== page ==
The Impact of Fear

  | Food For Thought, GM Report

Fear has been on my mind lately. You’d think, after living several (some might say many) decades in this society, that I would not be surprised at the centrality of fear to our human reactions and decisions. In my continuing education about white supremacy and my privileged existence, the constant drumbeat of fear in the appallingly consistent steps that we have taken against populations of color is overwhelming. What in the world are we so afraid of?

And then, the coronavirus. Oh my goodness, we had so little warning and such an escalating impact! It once again reminded me of the galvanizing power of fear in our reactions, even as our staff struggled to keep beans and rice stocked in the bulk bins, while sanitizing products on the shelves. Of course, we had immediate shortages in our supply chain, and our largest supplier even held back multiple orders from delivery without warning, so shortages of staple products were only the beginning. Many other products were collateral damage in the unwelcome news that our deliveries were not going to be made.

This is the world in which we live. Supply chains are incredibly vulnerable to widespread issues like virus outbreaks, in ways that we might never expect. The butterfly effect is alive and well. We have other secondary and small distributors, but they too have problems with supply and labor. When our local governments took the unprecedented step of closing schools to slow the spread of illness, for instance, all of those parents were faced with child-care issues, and they couldn’t go to work to get those orders picked and delivered to the Co-op. And even if it weren’t winter, with our part of the world depending on fresh food from greenhouses, those neighbor farmers and truck drivers still have the same challenges.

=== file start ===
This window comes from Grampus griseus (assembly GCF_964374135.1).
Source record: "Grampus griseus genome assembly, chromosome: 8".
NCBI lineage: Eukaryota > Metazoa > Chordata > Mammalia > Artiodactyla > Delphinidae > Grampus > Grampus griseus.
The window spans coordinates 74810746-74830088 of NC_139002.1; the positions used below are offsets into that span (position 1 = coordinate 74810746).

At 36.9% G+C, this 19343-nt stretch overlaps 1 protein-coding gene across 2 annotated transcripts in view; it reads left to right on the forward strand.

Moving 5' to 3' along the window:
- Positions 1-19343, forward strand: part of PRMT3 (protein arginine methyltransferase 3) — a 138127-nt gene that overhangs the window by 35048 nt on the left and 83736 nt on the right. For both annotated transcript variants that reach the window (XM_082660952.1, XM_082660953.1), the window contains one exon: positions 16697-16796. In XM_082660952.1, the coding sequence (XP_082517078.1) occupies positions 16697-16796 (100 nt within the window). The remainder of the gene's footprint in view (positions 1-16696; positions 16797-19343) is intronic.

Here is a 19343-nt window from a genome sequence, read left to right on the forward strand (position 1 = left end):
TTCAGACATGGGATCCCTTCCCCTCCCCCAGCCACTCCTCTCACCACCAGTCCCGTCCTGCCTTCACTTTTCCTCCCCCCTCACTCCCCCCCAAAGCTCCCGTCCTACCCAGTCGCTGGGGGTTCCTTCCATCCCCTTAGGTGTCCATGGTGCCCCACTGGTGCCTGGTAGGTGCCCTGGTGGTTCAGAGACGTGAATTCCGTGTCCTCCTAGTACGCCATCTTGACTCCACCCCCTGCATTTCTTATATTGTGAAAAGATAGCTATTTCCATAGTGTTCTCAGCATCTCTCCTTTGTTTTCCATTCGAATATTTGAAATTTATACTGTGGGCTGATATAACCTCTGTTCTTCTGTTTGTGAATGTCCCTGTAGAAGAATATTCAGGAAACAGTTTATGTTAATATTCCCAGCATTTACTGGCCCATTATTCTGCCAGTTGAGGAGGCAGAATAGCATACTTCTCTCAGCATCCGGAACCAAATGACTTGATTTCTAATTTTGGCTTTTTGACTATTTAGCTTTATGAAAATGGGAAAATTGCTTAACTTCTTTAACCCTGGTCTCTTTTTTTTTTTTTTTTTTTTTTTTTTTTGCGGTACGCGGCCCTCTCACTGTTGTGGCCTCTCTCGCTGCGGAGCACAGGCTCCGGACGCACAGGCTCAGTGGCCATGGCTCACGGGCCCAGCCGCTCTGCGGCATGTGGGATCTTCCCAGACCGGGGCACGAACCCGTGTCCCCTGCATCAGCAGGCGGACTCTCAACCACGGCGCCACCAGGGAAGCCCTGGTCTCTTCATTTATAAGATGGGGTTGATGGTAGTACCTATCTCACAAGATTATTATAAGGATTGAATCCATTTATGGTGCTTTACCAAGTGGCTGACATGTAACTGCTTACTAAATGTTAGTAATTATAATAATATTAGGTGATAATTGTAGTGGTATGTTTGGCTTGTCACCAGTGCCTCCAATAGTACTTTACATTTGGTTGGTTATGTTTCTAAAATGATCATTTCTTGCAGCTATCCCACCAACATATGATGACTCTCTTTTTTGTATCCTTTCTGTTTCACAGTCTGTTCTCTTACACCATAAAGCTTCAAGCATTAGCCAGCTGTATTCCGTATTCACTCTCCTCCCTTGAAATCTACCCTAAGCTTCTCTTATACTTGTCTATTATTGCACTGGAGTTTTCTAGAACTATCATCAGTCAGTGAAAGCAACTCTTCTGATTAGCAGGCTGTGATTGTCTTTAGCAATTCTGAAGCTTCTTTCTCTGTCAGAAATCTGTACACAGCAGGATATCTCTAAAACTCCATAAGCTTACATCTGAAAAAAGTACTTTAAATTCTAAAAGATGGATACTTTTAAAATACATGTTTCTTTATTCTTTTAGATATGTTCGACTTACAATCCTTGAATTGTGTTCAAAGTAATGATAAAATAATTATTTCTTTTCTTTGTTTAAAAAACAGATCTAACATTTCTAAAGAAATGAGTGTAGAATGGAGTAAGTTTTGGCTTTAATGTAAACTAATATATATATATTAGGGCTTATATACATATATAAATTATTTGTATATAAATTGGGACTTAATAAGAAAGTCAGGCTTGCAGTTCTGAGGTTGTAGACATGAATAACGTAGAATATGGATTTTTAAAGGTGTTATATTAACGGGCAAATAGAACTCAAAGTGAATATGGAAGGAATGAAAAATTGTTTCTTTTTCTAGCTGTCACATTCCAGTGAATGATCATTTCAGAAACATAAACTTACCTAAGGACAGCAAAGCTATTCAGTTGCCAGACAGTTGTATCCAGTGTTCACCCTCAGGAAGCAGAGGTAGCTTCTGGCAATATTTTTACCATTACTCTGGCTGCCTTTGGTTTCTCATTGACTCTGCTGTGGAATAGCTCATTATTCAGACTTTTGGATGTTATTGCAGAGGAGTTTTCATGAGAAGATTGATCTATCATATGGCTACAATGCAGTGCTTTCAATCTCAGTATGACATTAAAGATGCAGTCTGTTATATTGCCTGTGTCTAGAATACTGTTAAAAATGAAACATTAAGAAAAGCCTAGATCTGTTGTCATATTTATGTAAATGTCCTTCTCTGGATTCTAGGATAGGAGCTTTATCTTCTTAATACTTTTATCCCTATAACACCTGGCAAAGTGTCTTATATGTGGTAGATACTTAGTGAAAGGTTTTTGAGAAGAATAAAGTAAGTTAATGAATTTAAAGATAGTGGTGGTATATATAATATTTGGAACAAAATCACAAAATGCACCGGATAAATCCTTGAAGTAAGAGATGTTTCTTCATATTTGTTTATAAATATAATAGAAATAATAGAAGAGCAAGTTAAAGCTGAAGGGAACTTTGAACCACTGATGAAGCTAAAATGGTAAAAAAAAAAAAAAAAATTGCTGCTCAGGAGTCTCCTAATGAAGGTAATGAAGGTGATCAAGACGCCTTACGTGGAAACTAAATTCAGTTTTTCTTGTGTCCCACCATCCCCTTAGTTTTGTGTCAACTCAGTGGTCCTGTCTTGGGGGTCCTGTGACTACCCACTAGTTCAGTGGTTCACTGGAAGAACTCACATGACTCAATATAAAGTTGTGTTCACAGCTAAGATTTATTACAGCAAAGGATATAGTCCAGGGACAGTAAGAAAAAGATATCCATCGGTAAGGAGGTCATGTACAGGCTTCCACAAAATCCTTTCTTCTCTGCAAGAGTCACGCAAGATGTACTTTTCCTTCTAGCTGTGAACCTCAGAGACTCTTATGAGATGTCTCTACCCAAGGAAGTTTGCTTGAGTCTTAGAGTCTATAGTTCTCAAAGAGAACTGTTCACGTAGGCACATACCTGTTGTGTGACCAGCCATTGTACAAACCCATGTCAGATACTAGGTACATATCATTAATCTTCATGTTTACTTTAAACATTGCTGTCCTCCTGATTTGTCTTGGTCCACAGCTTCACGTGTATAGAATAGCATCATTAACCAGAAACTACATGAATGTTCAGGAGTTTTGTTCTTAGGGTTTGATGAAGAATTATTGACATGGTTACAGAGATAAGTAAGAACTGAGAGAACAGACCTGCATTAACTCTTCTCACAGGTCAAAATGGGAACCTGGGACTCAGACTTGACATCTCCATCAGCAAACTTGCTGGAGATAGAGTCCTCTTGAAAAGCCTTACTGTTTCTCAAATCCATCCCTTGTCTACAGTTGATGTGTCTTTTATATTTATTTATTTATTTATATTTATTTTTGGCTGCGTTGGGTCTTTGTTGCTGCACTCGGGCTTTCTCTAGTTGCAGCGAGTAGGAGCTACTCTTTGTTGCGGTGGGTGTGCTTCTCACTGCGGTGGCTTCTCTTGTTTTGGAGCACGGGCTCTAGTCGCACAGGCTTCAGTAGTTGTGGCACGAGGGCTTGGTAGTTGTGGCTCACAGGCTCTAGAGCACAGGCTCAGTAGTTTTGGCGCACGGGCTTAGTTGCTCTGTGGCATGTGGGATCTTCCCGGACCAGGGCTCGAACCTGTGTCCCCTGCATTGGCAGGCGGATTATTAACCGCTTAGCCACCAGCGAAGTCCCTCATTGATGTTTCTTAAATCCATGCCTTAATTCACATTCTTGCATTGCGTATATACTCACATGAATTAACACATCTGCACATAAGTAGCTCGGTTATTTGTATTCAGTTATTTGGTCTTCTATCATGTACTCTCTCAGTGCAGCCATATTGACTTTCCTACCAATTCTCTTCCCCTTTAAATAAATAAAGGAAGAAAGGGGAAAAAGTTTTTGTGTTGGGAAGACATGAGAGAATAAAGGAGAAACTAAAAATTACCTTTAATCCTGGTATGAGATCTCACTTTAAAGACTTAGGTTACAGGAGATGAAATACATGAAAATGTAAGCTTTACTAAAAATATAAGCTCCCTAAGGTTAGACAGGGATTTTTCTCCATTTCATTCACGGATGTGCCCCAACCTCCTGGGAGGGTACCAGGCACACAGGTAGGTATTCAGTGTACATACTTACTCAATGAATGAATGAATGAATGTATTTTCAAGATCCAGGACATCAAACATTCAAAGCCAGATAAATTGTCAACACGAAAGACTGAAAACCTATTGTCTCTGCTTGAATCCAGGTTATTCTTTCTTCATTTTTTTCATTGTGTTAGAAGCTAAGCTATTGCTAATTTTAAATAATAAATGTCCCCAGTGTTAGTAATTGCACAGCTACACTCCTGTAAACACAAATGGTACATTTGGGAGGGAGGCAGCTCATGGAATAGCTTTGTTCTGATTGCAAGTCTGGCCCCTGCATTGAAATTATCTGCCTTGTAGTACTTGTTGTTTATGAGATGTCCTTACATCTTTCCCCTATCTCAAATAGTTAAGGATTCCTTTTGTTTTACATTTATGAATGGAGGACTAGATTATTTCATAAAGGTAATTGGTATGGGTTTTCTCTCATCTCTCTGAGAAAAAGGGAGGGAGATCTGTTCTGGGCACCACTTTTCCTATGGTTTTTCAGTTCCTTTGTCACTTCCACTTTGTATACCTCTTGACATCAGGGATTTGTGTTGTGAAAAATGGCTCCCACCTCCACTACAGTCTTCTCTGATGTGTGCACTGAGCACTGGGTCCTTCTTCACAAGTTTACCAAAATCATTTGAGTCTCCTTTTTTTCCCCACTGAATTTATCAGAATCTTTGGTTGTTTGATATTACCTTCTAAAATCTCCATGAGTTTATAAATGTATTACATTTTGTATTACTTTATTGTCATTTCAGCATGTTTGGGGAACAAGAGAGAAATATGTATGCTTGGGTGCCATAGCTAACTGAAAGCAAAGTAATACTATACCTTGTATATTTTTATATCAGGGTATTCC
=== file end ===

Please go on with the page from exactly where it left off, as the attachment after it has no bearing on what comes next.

So this is why hoarding happens. In the end, some people make decisions about their own immediate needs that they think will allow them to weather the storm, whatever shape it might take. And these types of decisions are very much the territory of privilege. Tying up hundreds of dollars in foodstuffs and hand sanitizer is not an option for lots of people.

Our Co-op is also not in a position to buy large quantities of backstock, even if we had adequate warning of impending supply issues. We have been discussing our discount structure for the last year, and are aware that giving away $750,000 in discounts last fiscal year when we lost money on the bottom line is not sustainable. This last week has made this eminently clear. Resilience begins with thoughtful fiscal decisions, and we have some tough ones to make in this regard.

But rest assured that we will continue to do business as long as possible in all the ways that we can. We will continue to offer foods that support your immune system functioning, so that if you do contract this virus (or another one), your body will have the resources it needs to fight through it. We will make sure that we utilize every option we can to put supplies on our shelves, and get those supplies to you. We will do our best to staff the store, as our folks re-purpose themselves to new and different roles in the new short-term version of our business. As of this edit, we have just added more precise access to curbside ordering that our staff can select and bring out, either same-day or the next day, and we have moved open store hours to be able to continue to be open with the minimum amount of staff in the aisles for other essential community members that are still needing to be out and about.

Our Co-op is an important community resource. We will continue to act as one, and will do everything we can to reasonably and thoughtfully provide for you, our shareholder owners and our community members, because we fundamentally believe that we are stronger together, especially in moments of crisis.

Although I may refrain from physical contact, I’ll see you on the curb,


By Sabine Rhyne, General Manager